4. 4

    Phase four: Implementation

    When it comes to delivering a great management development programme, engagement monitoring is essential. How are your participants getting on with the courses? Track participation, quiz scores and other metrics, and if people are falling behind, give them a nudge. But remember to stay positive ‒ a little encouragement goes a long way, so be their cheerleader, not their referee. If they can’t get back on track, question, listen and understand why, then you can find a way to move forward. For example, if they’re finding it hard to set aside time for learning, suggest they carve out some dedicated time and book it in their calendar. Reiterate what’s in it for them and show the value. Similarly, it’s important to congratulate learners on their successes, this will help them see their progress is being recognised and valued.

    You can also adjust the course content according to your participants’ feedback, which your learning platform should gather and organise for you. Ask them how they feel about their progress and if they have any ideas for improvements.

    Communication is vital throughout the programme, so engage with your learners regularly. Here’s a handy set of emails for all phases to communicate with your learners. They’re based on our Managing People series of online courses and assessments, but you can easily tailor them to your own needs.

  5. 5

    Phase five: Post learning assessment

    And breathe… (we’ve even got that covered, check out our animated breathing exercise, which is from our stress course).

    The courses have been completed! It’s time to assess how well the learners did and how participants felt about the programme and pull together all the things you’ve been monitoring throughout. You’ll have data from course results, surveys, testimonials, and sessions to collate and analyse. You’ll be able to use this to know if the programme has met the objectives and outcomes and communicate this with the stakeholders so that they know you’re helping the organisation perform at its best.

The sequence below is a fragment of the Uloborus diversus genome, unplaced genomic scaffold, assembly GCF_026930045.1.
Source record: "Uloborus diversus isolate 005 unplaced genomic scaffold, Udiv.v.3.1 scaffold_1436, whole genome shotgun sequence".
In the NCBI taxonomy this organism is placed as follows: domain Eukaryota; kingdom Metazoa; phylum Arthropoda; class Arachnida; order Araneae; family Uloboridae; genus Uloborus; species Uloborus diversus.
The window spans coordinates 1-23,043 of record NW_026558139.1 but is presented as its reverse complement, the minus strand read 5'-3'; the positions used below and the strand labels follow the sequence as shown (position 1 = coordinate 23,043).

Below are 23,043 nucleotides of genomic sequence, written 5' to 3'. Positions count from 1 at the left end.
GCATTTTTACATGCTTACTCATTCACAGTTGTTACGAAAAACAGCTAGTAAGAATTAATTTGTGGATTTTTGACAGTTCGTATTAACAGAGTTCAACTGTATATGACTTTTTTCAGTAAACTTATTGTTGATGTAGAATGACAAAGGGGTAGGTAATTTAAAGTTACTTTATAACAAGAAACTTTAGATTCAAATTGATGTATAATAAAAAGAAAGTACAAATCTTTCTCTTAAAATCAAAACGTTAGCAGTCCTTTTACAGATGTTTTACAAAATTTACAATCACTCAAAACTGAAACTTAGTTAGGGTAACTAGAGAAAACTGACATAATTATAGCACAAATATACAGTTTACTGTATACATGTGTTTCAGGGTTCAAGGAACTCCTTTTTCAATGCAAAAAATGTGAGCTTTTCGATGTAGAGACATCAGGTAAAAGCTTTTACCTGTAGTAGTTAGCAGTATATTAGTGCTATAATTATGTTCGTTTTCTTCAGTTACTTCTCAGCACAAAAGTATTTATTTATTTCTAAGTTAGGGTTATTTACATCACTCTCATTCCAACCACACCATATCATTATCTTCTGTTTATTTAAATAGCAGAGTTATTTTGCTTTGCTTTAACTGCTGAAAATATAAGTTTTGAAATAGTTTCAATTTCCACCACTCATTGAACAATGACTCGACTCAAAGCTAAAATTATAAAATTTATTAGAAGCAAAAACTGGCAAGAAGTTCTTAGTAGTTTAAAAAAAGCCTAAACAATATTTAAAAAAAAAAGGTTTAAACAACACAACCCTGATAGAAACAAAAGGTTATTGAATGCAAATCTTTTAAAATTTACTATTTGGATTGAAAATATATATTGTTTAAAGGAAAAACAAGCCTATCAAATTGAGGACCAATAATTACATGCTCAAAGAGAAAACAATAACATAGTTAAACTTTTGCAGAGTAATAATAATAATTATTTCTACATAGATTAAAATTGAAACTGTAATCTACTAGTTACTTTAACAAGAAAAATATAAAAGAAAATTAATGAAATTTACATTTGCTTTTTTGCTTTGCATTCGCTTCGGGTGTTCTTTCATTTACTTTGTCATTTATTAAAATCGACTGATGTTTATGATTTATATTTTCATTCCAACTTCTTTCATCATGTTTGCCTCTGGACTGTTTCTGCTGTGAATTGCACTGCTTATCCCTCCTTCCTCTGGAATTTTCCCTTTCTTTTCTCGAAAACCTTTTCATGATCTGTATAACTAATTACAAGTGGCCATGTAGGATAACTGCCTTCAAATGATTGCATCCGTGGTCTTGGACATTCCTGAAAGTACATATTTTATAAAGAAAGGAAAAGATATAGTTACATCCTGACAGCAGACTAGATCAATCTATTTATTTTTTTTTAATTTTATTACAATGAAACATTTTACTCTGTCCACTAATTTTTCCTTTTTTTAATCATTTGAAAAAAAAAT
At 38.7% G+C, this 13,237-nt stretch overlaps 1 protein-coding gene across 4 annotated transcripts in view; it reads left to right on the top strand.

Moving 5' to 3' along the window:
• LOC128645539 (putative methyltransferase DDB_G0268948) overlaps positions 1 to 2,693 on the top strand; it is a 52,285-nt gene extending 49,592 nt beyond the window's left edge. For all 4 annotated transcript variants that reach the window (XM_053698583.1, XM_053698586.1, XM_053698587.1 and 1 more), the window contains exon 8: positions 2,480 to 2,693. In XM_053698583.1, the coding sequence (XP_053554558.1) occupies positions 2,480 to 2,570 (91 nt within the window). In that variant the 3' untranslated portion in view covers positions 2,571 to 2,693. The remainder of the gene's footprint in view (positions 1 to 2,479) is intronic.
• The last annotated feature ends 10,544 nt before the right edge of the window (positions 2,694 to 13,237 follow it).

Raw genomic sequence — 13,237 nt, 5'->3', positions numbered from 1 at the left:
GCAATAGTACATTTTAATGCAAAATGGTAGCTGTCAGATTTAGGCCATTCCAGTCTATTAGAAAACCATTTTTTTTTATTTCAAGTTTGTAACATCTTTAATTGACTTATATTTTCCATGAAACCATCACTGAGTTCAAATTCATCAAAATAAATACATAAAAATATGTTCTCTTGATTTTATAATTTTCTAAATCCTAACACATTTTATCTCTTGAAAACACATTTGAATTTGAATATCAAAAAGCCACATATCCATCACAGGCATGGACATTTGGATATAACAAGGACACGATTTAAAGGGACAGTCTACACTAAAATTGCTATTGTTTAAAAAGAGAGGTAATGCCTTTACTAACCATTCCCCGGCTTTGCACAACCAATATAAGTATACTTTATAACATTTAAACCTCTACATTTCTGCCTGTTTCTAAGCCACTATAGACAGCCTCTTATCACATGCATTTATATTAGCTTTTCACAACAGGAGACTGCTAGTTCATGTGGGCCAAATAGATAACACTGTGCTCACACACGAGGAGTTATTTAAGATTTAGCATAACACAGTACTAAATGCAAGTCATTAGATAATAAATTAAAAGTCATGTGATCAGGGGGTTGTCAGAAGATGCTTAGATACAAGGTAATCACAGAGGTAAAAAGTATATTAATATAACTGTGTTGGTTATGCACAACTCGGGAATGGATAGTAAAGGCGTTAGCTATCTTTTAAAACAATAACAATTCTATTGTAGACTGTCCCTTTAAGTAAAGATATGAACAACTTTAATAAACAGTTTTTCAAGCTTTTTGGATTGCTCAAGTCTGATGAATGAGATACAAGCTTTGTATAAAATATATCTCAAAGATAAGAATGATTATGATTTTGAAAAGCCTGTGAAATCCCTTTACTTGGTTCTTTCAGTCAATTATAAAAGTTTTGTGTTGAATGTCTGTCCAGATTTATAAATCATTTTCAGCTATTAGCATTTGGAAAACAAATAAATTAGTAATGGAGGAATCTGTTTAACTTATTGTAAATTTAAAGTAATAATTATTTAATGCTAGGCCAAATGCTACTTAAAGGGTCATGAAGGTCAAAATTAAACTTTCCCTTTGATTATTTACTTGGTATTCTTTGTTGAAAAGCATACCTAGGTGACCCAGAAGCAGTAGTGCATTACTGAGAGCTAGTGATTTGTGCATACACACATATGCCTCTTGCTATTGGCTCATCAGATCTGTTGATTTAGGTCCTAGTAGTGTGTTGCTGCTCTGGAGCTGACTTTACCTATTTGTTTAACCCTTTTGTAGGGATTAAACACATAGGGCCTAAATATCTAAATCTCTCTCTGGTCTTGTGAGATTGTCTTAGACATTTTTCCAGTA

Most importantly, celebrate learner completion! This will make participants feel valued, more likely to want to engage in further learning and tell others how good it was to get interest ready for your next programme.

  6. 6

    Phase six: Evaluation and measurement

    Stakeholders will want to measure the success of the programme, not just the increase in their managers’ skills, but from a business perspective. By reviewing all the course data, completions, scores, and competency assessments, you’ll be able to report back on the programme’s overall performance, including the RoI and RoE. You’ll need to think about what data is important to your stakeholders, such as demographics, organisational structure and whether there are any trends and variations in performances and outcomes across the team.

    When you communicate the programme’s outcome with the stakeholders, make it count. This is your chance to show off all your hard work, keep it simple, consider your audience and focus on the facts – infographic anyone? If you need some inspiration, you can check out the report format we use.

    It’s award time. Celebrate the learners and managers successes with certificates, memberships or CPD points. Whichever reward mechanism your business uses, it’s really powerful when participants feel that their effort has an outcome.

  7. 7

    Phase seven: Review and adjust

    It’s time to tweak! To refine the programme to a well-oiled machine, you’ll need to look at each element’s effectiveness, from courses to sessions to communications. What did the participants think of the style, format, and frequency of the communications? Once you know what needs adjusting, you can update your plan and report back for review and sign-off.

    Your programme should constantly evolve ‒ it will change according to the organisation’s and learners’ needs, sometimes quite significantly.

That’s all, folks!

That’s got you started and ready for take-off, with all the key things to consider and a few practical tips. You might not be able to do everything, but being focused on the important stuff will mean you can plan out an effective development programme that engages with your learners and meets your stakeholder objectives. You’ll save time, remove any unknowns and learners will have a clear direction on what’s in it for them if they stick to the plan. Plus, everyone will know what’s going on throughout and see the impact, and you’ll be going way beyond just ticking the box that people have been through a course.

What we’ve covered here applies to any programme, no matter how constructed, and we know it works, especially if you’re incorporating our Managing People series of courses and assessments in your management development programme.

If you want to supercharge how you upskill your existing and aspiring managers, get in touch to find out how we can help.